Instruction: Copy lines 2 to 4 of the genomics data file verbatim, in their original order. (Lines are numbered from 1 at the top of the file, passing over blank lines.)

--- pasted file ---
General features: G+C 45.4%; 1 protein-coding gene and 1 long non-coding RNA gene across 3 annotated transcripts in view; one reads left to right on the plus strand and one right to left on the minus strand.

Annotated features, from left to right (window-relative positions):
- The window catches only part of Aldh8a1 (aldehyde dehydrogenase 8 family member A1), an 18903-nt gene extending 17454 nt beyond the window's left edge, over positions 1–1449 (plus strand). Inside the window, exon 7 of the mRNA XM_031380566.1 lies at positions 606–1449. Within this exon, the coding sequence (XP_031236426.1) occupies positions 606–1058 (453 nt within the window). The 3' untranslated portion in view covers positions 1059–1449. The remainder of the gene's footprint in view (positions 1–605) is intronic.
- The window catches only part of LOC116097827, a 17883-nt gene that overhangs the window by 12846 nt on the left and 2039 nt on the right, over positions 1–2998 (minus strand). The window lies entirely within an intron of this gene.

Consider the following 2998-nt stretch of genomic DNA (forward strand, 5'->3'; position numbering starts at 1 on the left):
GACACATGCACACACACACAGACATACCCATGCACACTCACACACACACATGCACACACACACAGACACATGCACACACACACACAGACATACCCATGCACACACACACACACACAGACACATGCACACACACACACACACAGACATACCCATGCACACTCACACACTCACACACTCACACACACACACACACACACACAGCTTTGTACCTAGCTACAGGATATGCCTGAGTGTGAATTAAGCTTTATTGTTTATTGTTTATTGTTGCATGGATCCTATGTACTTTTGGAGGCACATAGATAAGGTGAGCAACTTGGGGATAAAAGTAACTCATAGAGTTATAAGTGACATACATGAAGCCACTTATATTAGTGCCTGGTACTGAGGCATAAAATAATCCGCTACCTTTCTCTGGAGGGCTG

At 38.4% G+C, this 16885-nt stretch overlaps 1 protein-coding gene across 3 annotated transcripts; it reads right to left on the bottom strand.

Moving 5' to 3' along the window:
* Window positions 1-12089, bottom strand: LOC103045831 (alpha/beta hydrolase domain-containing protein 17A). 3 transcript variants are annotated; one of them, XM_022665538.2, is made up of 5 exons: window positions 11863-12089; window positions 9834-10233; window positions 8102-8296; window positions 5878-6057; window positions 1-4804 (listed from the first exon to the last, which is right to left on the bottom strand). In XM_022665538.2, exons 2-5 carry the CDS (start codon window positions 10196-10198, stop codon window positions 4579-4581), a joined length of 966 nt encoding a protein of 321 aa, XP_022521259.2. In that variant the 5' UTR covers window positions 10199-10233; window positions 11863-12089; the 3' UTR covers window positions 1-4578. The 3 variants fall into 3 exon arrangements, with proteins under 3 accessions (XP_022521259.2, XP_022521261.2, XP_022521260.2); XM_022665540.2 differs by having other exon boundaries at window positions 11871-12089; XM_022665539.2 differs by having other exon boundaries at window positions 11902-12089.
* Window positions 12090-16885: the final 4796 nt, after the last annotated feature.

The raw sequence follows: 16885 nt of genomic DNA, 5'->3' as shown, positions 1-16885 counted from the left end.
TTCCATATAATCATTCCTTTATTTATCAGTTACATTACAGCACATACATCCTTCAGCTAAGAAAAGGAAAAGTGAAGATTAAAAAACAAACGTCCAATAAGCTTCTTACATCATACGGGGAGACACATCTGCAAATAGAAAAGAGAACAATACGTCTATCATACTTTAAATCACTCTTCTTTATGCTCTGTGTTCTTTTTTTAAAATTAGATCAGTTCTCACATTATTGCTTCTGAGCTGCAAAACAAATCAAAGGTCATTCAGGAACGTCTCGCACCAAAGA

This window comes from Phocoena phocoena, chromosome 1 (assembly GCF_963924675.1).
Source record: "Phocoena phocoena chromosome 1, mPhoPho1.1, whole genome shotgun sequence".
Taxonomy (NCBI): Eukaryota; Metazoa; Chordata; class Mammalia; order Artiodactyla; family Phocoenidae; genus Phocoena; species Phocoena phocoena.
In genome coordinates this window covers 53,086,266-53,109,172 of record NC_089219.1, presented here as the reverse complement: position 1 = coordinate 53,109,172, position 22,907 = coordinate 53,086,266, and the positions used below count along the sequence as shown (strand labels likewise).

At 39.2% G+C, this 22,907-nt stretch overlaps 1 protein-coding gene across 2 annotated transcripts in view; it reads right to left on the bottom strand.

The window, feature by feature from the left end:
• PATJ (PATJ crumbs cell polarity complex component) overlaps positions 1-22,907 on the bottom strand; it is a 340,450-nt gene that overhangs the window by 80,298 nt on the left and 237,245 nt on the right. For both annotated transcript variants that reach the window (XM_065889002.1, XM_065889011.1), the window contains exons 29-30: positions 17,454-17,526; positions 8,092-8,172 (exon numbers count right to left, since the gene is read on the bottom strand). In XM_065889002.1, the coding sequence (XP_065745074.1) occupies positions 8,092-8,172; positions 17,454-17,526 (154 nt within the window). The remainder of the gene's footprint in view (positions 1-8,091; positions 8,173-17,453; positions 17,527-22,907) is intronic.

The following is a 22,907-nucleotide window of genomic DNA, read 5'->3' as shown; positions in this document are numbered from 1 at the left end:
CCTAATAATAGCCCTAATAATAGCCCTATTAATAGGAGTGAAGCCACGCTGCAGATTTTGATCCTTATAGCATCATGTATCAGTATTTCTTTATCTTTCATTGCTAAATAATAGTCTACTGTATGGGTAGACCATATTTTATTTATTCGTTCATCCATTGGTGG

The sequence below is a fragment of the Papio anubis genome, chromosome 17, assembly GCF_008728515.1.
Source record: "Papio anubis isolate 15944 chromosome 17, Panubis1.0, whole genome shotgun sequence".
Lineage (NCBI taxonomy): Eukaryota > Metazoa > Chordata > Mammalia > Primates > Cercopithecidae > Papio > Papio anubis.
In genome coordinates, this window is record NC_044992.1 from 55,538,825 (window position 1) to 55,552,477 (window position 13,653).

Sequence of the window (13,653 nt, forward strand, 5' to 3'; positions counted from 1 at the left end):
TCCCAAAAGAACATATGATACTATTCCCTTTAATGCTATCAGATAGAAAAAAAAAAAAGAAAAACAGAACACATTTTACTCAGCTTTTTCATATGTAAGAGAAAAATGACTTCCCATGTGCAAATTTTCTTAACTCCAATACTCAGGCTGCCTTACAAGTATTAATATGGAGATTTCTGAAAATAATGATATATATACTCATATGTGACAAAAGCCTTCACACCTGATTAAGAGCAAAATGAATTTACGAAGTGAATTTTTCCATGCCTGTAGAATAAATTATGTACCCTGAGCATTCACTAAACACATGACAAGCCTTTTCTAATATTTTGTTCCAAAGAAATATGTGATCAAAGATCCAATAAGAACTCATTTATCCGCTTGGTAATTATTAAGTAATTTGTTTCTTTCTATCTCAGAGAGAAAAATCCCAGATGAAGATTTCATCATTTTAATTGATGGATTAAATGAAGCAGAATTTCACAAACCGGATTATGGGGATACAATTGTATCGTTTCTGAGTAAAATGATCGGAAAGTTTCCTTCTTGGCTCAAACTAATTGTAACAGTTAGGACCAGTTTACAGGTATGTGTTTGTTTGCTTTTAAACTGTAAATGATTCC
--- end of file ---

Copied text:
Annotated features, from left to right (window-relative positions):
- The window catches only part of Aldh8a1 (aldehyde dehydrogenase 8 family member A1), an 18903-nt gene extending 17454 nt beyond the window's left edge, over positions 1–1449 (plus strand). Inside the window, exon 7 of the mRNA XM_031380566.1 lies at positions 606–1449. Within this exon, the coding sequence (XP_031236426.1) occupies positions 606–1058 (453 nt within the window). The 3' untranslated portion in view covers positions 1059–1449. The remainder of the gene's footprint in view (positions 1–605) is intronic.
- The window catches only part of LOC116097827, a 17883-nt gene that overhangs the window by 12846 nt on the left and 2039 nt on the right, over positions 1–2998 (minus strand). The window lies entirely within an intron of this gene.